Food & Drink

Savoring Soul Power

Southern staples shine at the Charles Village eatery.

When the vacant corner spot that once housed the venerable M &
J’s Soul Food at 25th and St. Paul streets began to show signs of
activity earlier last year, we were giddy with anticipation for the
comfort foods it promised. Finally, Georgia Soul Food opened in August
and has already amassed a loyal following. Some hardcore enthusiasts may
decry the absence of soul-food pillars like hog maws and feet as
heresy—the menu being a fairly vanilla roster of home-style dishes—but
what Georgia does, it does well. The menu is straightforward with
sections for chicken boxes, fish baskets, side dishes, desserts, and
drinks. An “Everyday Meal” ($9.99) includes a main dish, like a turkey
wing, two sides, and cornbread, and can be embellished with à-la-carte
items that are almost anachronistically priced—for example, tilapia for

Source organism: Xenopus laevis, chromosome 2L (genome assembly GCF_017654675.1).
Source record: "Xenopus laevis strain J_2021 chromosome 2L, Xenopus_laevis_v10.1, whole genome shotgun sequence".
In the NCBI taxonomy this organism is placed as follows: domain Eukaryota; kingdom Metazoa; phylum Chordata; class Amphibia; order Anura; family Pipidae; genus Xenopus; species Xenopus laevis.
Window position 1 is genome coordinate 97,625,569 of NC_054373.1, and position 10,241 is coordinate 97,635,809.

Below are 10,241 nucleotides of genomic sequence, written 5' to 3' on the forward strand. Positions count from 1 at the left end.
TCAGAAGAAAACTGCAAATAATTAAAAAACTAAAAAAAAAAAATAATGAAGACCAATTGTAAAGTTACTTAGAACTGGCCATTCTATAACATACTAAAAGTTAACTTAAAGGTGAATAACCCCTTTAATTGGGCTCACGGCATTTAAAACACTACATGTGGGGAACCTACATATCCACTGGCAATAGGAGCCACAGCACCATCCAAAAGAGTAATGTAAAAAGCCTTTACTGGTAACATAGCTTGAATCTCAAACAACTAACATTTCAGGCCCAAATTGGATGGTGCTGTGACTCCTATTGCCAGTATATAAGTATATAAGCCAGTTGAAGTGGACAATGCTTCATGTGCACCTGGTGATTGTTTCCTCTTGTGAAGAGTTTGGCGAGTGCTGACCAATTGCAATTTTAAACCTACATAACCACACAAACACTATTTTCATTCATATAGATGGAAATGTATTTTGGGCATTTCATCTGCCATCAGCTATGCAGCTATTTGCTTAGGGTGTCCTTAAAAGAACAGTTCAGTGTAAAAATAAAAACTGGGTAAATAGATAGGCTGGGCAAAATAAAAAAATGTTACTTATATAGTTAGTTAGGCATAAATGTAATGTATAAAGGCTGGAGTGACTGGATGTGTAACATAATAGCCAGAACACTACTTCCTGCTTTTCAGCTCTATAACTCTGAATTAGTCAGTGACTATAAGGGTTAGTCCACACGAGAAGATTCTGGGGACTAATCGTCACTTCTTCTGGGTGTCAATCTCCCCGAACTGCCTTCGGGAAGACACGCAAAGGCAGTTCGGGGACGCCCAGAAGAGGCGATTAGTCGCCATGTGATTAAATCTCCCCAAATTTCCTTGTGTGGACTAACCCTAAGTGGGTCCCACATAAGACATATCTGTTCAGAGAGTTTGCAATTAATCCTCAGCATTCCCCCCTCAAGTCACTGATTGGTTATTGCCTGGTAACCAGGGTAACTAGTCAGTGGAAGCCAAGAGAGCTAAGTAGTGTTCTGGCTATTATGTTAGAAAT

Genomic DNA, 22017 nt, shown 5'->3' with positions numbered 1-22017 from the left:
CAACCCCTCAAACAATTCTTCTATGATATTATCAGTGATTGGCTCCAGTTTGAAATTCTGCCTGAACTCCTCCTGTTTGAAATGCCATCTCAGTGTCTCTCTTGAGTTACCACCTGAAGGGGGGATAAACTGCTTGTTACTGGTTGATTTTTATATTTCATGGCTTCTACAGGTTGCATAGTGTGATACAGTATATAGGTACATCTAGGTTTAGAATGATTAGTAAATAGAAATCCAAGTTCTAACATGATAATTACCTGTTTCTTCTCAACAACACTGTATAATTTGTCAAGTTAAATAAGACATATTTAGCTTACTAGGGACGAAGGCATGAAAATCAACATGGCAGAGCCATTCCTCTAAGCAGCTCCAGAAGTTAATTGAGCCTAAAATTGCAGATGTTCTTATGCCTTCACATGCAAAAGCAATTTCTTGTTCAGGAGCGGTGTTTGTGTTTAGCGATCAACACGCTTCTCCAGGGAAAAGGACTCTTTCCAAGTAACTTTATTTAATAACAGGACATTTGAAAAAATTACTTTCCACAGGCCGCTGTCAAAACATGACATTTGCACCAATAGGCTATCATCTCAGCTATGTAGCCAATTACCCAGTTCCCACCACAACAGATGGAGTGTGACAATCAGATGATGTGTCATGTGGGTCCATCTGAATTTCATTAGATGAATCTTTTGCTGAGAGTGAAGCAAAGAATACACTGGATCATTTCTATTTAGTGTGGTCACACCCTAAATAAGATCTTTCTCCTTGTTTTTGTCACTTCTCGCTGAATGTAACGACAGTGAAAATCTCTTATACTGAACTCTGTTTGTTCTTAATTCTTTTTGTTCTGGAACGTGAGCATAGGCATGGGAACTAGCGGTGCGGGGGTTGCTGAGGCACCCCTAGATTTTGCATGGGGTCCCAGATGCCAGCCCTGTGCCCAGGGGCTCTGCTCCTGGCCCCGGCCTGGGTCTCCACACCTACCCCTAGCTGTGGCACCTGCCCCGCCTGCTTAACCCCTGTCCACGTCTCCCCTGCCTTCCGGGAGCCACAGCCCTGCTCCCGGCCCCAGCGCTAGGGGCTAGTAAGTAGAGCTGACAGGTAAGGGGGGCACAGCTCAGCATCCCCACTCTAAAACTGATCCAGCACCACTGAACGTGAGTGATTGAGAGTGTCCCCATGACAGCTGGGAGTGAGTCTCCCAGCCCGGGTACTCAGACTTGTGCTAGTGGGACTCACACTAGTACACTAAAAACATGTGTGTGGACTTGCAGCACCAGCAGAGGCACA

$2.29, a pork chop for $2.19, and a fried chicken breast for $2.69.

On the restaurant’s website,,
the new proprietors promise satisfying Southern soul food culled from
the recipes of six generations and three families. And they follow
through. The collard greens—always a reliable barometer—offer plenty of
smoked neck flavor with a little bit of a kick. The other sides are
impressive, too, from the flavorful mac and cheese and green beans to
gooey candied yams. The usually humble baked chicken is outstanding,
seasoned from the skin right down to the bone, and the fried chicken and
fish are crispy and juicy. Salisbury steak with rice and gravy is a
sleeper hit, and the fried pork chop (get it with gravy) is down-home

Whether you choose to carry out or sit in the sunny,
cozy dining room, steal yourself for a lengthy wait (usually at least 30
minutes) for your food. Call ahead for to-go orders, and, for dining
in, expect earnest but not exactly polished service. If your sweet tooth
hasn’t already been sated by the yams, you can count on desserts like
banana pudding and sweet-potato pie to do the job.

We liked the
peach cobbler, but, for a truly monumental sugar buzz, wash down your
food with some cherry Kool-Aid. There is so much sugar in it that it
actually feels heavy—but then, that is the proper soul-food way.